Home >Opinion >Columns >Opinion | After Assam NRC, troubles may visit ‘sister’ Tripura

The National Register of Citizens (NRC) continues to prove its incendiary potential for politics and ethnic unrest alike in North-east India.

Assam led the way when, on 31 August it released a list which could make 1.9 million people stateless. A large number are Hindus, which is proving to be tricky for the Bharatiya Janata Party (BJP)-led state government as well as the central government.

It’s also a point of concern for the party’s moral redoubt, the Rashtriya Swayamsevak Sangh (RSS). Media reported RSS chief Mohan Bhagwat as saying at a meeting in Kolkata on 22 September that Hindus in Assam caught in the NRC net won’t be expelled from Assam. This chimes with both BJP and RSS stands on the proposal to amend the Citizenship Act, 1955, which would allow non-Muslim immigrants from Bangladesh, Pakistan and Afghanistan the opportunity for naturalization by reducing residency requirements. It’s a knot of the government’s making.

Cut to Tripura, where the matter has received focus in an unexpected manner. Earlier this week, the Congress chief for Tripura, Pradyot Manikya, resigned his post citing differences with his party over NRC. Manikya wanted to pursue a suit at the Supreme Court urging NRC in Tripura. His party, in unsurprising consonance with the ruling BJP’s stand in the state, had urged him to not. The reason: vote-bank.

That’s the issue. To NRC or not-to-NRC, as it were, could backfire in Tripura in ways that could make Assam’s exercise look like a campfire. The largely Bengali population of Tripura, more Hindu than Muslim, are essentially not from Tripura. While many are settlers for a generation or more, some are more recent arrivals.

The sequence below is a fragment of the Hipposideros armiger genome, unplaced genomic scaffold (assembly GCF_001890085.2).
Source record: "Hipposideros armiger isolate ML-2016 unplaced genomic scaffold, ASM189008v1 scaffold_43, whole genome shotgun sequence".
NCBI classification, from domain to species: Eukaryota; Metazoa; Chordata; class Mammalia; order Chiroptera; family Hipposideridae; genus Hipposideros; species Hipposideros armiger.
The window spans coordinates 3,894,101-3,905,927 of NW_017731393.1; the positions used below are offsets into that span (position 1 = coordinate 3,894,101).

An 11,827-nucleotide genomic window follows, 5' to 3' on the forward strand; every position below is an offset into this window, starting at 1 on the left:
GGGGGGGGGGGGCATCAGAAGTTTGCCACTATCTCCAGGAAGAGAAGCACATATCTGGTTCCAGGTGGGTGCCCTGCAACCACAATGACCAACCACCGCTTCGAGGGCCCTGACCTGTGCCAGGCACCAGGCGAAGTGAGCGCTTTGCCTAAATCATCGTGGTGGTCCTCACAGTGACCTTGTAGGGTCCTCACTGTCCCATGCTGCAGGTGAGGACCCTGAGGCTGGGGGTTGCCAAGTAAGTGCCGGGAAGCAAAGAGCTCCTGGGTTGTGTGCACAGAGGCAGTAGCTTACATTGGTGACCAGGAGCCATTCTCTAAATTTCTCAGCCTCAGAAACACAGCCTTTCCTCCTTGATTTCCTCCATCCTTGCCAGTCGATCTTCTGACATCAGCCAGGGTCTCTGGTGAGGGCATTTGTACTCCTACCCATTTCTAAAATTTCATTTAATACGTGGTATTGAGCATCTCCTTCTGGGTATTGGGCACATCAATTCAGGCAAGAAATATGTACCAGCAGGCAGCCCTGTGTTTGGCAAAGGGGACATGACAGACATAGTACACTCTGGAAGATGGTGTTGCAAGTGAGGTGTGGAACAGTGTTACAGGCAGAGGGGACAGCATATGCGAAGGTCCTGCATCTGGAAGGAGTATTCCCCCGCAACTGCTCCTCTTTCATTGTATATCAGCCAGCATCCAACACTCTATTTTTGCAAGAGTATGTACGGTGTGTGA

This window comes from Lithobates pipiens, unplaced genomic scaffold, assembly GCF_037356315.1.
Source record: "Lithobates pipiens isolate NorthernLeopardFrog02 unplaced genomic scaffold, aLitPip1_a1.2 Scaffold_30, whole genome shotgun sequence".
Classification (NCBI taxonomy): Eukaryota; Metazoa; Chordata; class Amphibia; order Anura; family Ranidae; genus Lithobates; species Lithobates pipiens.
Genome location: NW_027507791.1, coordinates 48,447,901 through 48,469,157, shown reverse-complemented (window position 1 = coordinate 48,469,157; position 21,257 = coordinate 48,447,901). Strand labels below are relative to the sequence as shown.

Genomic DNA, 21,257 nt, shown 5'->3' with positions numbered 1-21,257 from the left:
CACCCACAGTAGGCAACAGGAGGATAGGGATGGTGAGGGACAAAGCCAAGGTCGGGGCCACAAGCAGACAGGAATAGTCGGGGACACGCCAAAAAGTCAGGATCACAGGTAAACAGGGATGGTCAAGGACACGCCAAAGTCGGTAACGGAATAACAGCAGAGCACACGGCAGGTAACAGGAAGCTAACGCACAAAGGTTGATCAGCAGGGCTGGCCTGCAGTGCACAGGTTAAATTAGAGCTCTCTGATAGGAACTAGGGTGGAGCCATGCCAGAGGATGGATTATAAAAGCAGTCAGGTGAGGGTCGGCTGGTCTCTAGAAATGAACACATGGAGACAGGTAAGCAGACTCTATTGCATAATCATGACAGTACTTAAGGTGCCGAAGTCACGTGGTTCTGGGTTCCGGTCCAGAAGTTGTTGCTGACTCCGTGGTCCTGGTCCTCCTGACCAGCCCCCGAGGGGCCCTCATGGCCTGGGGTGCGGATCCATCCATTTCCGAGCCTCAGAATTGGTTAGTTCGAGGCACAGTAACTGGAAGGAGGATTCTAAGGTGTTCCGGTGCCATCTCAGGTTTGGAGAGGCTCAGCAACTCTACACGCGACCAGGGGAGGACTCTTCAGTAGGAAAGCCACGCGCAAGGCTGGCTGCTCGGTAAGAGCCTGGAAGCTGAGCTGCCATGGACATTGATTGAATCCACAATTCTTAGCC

Tripura was not long ago a kingdom. The Manikya kings ruled in a nearly unbroken line from the 15th century—the 13th century, if you consider the semi-mythical Ratna Fa—until 1949. The current titular king, Pradyot, once told me he identifies himself as Tiprasa, as the province’s indigenous collective of peoples call themselves. Tiprasa as an identity is more inclusive than Borok, insisted Pradyot, because it includes people beyond the Tripuri tribes who have immigrated over the past several centuries. It’s an important nuance because this identity is distinct from Tripura’s overwhelming Bengali identity.

In 1949, the queen regent, Kanchan Prava Devi, Pradyot’s grandmother, signed a treaty of accession to India. For all practical purposes it stopped being Twipra, the land by the water, jettisoned the British-colonial Hill Tipperah, and emerged fully as the Sanskritized Tripura, to which the original conjoining of “tui" (water) and “pra" (near) in the Kokborok language was as different as earth and sky.

Tripura went from being majority indigenous Borok people—mainly Tripuri, Reang, Noatia, Halam, besides other tribes—and some Meitei (Manipuri) to being majority Bengali. Between 1941 and 1951, years of the decadal census, the percentage of tribal folk in Tripura dropped from a little over 53% to a little over 37%. By 1981, it had dropped below 30%. The census of 2011 showed the tribal population hovering above 30%.

Bengalis arrived as refugees from East Pakistan as a result of communal violence even in the years after 1946 and 1947, and wars with India, in waves of hundreds, thousands, tens of thousands and, sometimes, hundreds of thousands.

In 1952, close to a quarter of a million refugees poured in, dwarfing even the near-200,000 of a year earlier. Pakistan’s conflict with India over 1964–1965 drew more than a hundred thousand. Pakistan’s butchery in soon-to-be Bangladesh in 1971 opened the floodgates. Tripura’s population of about 1.5 million at the time—already majority Bengali—swelled by a third, according to a US State Department memo to President Richard Nixon. Dainik Sangbad, a daily newspaper in Agartala, in mid-1971, estimated refugees at nearly 1.3 million. Nearly all were Bengalis.

Tripura took them all in, during what is called the Regency Period, when Kanchan Prava Devi ran affairs on behalf of her minor son—Pradyot’s father Bir Bikram—a period that lasted from 1947 to Tripura’s formal accession to India in 1949; and after.

Pradyot’s stand on NRC highlights this ethnic churn of Tripura’s past and present. The BJP’s ally in Tripura, the Indigenous People’s Front of Tripura (IPFT), has also demanded NRC. Pandora’s box is wide open.

This column focuses on conflict situations and the convergence of businesses and human rights and runs on Thursdays.

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